Museum deciphers cryptography's story

March 06, 1994|By Robert A. Erlandson | Robert A. Erlandson,Sun Staff Writer

For decades, the National Security Agency -- the country's electronic code makers and breakers -- publicly denied its own existence, becoming known jokingly as "No Such Agency."

Ignoring the obvious was routine; NSA employees would admit only to working "at a government facility at Fort Meade."

But no longer.

While NSA remains tight-lipped about the secret cryptanalysis work at the tightly guarded complex at Fort Meade, the agency and its predecessors are proud of the history they have begun to share in the last two months with the people who underwrote it -- American taxpayers.

The National Cryptologic Museum, a collection of materials and equipment related to codes and ciphers, opened to the public in January at the former Colony 7 Motel on the Baltimore-Washington Parkway, near NSA.

The displays range from a 1567 edition of Johannes Frithemius' 1518 book in Latin on codes, the first published work on cryptography, to a section of a Cray high-speed computer with its 45 miles of wire, in pieces 12 to 18 inches long, which was in use until a year ago.

"Man has been doing this stuff since he first stood up," trying to keep secrets from others who, in turn, try to learn them, said museum curator Jack E. Ingram, a 31-year NSA veteran.

"The concept of cryptology never changes," said Earl J. "Jerry" ,, Coates, who retired in January after setting up the museum as the capstone to 30 years with NSA. "We've gone from the quill pen to the Cray computer -- the same concepts just speeded up."

"We had all this material and we had a good story to tell and now we can finally tell it," Mr. Ingram said. "The climate has changed, in the Bush administration and now the Clinton administration, toward more openness."

Much of the museum focuses on World War II, when cryptography played a major role in the Allied victory and when the government realized the vital part it would play in international affairs thereafter.

Two of the most popular exhibits are the code machines that became famous for their use during World War II: the German Enigma and the Japanese Purple.

An Enigma machine was smuggled out of Europe and copied while the United States built an analog machine that allowed the Purple code to be read. This enabled the Allies to use both systems against their operators. While the code-breaking did not win World War II, its contribution was invaluable, Mr. Ingram said.

The code machines work on a system of rotors that turn on electric impulses to produce a message.

In the late 18th century, Thomas Jefferson developed the concept using hand-turned wooden rotors. Until recently, when xTC the museum acquired an example of the Jefferson system from an antiques dealer, "we had only ever seen drawings, so we're glad to have this," Mr. Ingram said. The machine produces messages in the French diplomatic code, he said. The U.S. Army adopted the system in 1922 and used it until early in World War II.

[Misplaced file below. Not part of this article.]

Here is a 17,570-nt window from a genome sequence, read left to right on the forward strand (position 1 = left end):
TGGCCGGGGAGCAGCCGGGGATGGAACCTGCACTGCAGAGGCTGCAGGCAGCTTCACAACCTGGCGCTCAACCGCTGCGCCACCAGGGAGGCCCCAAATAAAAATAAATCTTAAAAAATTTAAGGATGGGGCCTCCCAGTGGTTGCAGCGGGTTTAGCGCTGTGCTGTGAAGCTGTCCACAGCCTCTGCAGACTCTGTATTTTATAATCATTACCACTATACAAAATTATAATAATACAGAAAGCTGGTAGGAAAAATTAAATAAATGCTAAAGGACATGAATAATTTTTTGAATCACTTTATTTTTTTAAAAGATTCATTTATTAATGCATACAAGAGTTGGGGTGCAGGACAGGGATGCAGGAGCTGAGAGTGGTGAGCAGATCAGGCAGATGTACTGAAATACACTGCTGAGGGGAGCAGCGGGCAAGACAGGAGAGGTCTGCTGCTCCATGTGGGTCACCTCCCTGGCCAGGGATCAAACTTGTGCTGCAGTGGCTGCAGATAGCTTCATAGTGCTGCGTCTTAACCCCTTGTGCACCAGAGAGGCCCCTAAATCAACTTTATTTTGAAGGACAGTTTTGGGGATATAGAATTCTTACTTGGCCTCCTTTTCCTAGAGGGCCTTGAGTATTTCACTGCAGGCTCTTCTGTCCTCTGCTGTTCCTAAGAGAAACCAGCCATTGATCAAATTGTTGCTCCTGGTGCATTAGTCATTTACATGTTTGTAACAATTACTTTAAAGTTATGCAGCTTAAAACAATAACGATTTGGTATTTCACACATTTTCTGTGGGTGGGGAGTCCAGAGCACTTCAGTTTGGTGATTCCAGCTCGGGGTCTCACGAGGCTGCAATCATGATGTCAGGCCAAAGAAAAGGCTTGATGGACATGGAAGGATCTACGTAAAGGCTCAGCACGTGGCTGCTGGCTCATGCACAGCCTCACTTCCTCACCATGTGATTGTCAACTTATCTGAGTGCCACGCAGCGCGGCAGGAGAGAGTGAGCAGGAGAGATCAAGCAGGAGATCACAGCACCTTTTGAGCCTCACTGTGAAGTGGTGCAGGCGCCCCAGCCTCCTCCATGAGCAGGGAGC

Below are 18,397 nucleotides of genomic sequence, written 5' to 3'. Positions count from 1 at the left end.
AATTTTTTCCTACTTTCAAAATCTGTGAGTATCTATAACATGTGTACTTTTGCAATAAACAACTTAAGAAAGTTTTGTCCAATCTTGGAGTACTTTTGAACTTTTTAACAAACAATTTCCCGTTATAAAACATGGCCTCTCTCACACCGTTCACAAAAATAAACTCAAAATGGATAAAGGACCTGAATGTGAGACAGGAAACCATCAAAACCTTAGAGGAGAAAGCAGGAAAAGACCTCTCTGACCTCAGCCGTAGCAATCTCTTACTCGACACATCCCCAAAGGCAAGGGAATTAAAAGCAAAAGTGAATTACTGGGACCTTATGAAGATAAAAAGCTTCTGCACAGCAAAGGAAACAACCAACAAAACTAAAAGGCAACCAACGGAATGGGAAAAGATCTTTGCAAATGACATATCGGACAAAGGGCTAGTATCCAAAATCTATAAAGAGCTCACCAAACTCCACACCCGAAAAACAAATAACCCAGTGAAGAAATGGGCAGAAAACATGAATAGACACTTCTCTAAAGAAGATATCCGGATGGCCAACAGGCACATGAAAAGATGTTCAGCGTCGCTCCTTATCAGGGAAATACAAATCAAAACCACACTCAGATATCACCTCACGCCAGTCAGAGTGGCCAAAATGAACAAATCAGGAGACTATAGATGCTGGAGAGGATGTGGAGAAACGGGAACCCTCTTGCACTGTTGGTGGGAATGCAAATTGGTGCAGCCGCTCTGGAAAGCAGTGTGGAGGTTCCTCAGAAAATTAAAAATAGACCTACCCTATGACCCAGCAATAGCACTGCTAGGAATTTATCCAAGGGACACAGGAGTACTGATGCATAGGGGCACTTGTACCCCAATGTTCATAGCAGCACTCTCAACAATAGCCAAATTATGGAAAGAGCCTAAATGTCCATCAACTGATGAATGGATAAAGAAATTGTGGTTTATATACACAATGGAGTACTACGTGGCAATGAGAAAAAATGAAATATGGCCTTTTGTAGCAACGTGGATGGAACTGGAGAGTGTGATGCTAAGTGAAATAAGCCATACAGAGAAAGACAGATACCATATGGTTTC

Only one piece of a Japanese Purple machine is displayed. With two smaller pieces, it was found in the ruins of the Japanese Embassy in Berlin in 1945. "They destroyed all the others; they were pretty good at destroying things," Mr. Ingram said.

The Nazis used Enigma throughout World War II, either unaware the Allies were reading their traffic, or more likely, refusing to admit to themselves that their code had been compromised, Mr. Coates said.

The failure of Enigma security shows the vulnerability of communications and why intense security to protect it is vital, Mr. Ingram said. "While we were reading their machines, they never read ours."

Wartime American, British and Russian code machines also are exhibited, along with material about the Navajo code-talkers who were America's human code machines during World War II.

In Europe during World War I, the U.S. Army used a few Cherokee soldiers to relay orders in their native tongue. Realizing this, the Germans sent "students" to the Western states in the 1920s and 1930s and compiled dictionaries of Indian languages. But they missed Navajo.

In World War II, the Army again employed a few soldiers from various tribes while the Marine Corps recruited 420 Navajo as code-talkers. Using phrases coined specifically because the Navajo vocabulary had no comparable terms, they baffled the Japanese throughout the Pacific.

During the Cold War, the Soviet KGB was the West's most formidable opponent. The KGB set up its own museum in Moscow, of which the Russian successor agency recently allowed a few photographs.

Among the KGB displays are the long-barreled pistol and poison pills from U.S. spy pilot Gary Powers whose capture in 1960 led to an international incident.

When the Soviets protested the spy flights, U.N. Ambassador Henry Cabot Lodge produced a bugged Great Seal of the United States -- presented by Russian schoolchildren to the U.S. ambassador in Moscow in 1946 -- and said the Russians had been spying on the United States since at least a year after they were allies in war.

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